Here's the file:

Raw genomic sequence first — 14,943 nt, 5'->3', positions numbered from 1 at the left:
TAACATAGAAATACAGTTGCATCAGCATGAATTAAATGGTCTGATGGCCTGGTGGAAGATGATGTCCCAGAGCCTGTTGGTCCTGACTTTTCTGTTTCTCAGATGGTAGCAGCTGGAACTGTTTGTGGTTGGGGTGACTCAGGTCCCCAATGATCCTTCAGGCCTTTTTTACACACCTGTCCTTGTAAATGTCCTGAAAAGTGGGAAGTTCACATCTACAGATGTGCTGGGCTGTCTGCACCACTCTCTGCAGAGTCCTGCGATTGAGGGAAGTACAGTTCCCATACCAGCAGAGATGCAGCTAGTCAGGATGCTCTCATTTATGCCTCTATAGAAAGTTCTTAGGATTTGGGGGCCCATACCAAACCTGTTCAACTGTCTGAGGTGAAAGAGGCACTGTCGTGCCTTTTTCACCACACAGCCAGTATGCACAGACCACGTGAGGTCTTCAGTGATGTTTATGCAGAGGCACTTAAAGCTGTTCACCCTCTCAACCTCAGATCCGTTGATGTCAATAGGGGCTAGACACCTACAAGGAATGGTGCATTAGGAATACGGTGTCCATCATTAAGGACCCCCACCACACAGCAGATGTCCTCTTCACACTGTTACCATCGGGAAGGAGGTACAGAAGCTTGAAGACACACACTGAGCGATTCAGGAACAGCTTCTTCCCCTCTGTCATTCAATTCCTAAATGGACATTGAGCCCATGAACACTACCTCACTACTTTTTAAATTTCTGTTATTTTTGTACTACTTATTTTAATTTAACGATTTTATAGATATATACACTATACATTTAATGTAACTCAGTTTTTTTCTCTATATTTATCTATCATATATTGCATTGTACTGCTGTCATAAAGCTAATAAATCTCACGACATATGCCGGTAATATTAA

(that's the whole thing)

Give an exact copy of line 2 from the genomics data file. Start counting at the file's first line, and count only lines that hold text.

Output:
TAACATAGAAATACAGTTGCATCAGCATGAATTAAATGGTCTGATGGCCTGGTGGAAGATGATGTCCCAGAGCCTGTTGGTCCTGACTTTTCTGTTTCTCAGATGGTAGCAGCTGGAACTGTTTGTGGTTGGGGTGACTCAGGTCCCCAATGATCCTTCAGGCCTTTTTTACACACCTGTCCTTGTAAATGTCCTGAAAAGTGGGAAGTTCACATCTACAGATGTGCTGGGCTGTCTGCACCACTCTCTGCAGAGTCCTGCGATTGAGGGAAGTACAGTTCCCATACCAGCAGAGATGCAGCTAGTCAGGATGCTCTCATTTATGCCTCTATAGAAAGTTCTTAGGATTTGGGGGCCCATACCAAACCTGTTCAACTGTCTGAGGTGAAAGAGGCACTGTCGTGCCTTTTTCACCACACAGCCAGTATGCACAGACCACGTGAGGTCTTCAGTGATGTTTATGCAGAGGCACTTAAAGCTGTTCACCCTCTCAACCTCAGATCCGTTGATGTCAATAGGGGCTAGACACCTACAAGGAATGGTGCATTAGGAATACGGTGTCCATCATTAAGGACCCCCACCACACAGCAGATGTCCTCTTCACACTGTTACCATCGGGAAGGAGGTACAGAAGCTTGAAGACACACACTGAGCGATTCAGGAACAGCTTCTTCCCCTCTGTCATTCAATTCCTAAATGGACATTGAGCCCATGAACACTACCTCACTACTTTTTAAATTTCTGTTATTTTTGTACTACTTATTTTAATTTAACGATTTTATAGATATATACACTATACATTTAATGTAACTCAGTTTTTTTCTCTATATTTATCTATCATATATTGCATTGTACTGCTGTCATAAAGCTAATAAATCTCACGACATATGCCGGTAATATTAA